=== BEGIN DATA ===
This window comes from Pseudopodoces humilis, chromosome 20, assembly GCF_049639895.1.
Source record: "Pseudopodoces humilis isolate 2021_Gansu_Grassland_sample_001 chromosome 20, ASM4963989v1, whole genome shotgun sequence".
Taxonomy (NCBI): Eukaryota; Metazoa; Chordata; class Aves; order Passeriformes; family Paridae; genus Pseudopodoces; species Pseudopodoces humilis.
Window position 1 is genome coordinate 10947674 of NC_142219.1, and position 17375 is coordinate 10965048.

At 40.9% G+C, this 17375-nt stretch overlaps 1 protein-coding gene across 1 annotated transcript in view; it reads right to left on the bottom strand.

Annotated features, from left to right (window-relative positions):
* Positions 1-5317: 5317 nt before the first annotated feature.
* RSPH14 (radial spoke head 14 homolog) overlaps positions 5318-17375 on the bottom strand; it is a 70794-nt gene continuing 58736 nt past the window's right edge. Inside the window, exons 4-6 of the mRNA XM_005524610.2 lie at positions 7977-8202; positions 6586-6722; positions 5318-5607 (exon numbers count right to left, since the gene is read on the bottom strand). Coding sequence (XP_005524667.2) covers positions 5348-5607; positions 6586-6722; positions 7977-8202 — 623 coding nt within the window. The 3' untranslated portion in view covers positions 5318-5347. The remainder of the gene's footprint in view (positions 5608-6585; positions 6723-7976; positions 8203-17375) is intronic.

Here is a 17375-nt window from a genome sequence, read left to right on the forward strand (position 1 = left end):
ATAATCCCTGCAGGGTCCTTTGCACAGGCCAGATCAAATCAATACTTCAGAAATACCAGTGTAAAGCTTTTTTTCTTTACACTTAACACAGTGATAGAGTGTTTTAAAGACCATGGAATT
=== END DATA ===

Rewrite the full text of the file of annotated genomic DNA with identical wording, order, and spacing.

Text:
This window comes from Pseudopodoces humilis, chromosome 20, assembly GCF_049639895.1.
Source record: "Pseudopodoces humilis isolate 2021_Gansu_Grassland_sample_001 chromosome 20, ASM4963989v1, whole genome shotgun sequence".
Taxonomy (NCBI): Eukaryota; Metazoa; Chordata; class Aves; order Passeriformes; family Paridae; genus Pseudopodoces; species Pseudopodoces humilis.
Window position 1 is genome coordinate 10947674 of NC_142219.1, and position 17375 is coordinate 10965048.

At 40.9% G+C, this 17375-nt stretch overlaps 1 protein-coding gene across 1 annotated transcript in view; it reads right to left on the bottom strand.

Annotated features, from left to right (window-relative positions):
* Positions 1-5317: 5317 nt before the first annotated feature.
* RSPH14 (radial spoke head 14 homolog) overlaps positions 5318-17375 on the bottom strand; it is a 70794-nt gene continuing 58736 nt past the window's right edge. Inside the window, exons 4-6 of the mRNA XM_005524610.2 lie at positions 7977-8202; positions 6586-6722; positions 5318-5607 (exon numbers count right to left, since the gene is read on the bottom strand). Coding sequence (XP_005524667.2) covers positions 5348-5607; positions 6586-6722; positions 7977-8202 — 623 coding nt within the window. The 3' untranslated portion in view covers positions 5318-5347. The remainder of the gene's footprint in view (positions 5608-6585; positions 6723-7976; positions 8203-17375) is intronic.

Here is a 17375-nt window from a genome sequence, read left to right on the forward strand (position 1 = left end):
ATAATCCCTGCAGGGTCCTTTGCACAGGCCAGATCAAATCAATACTTCAGAAATACCAGTGTAAAGCTTTTTTTCTTTACACTTAACACAGTGATAGAGTGTTTTAAAGACCATGGAATT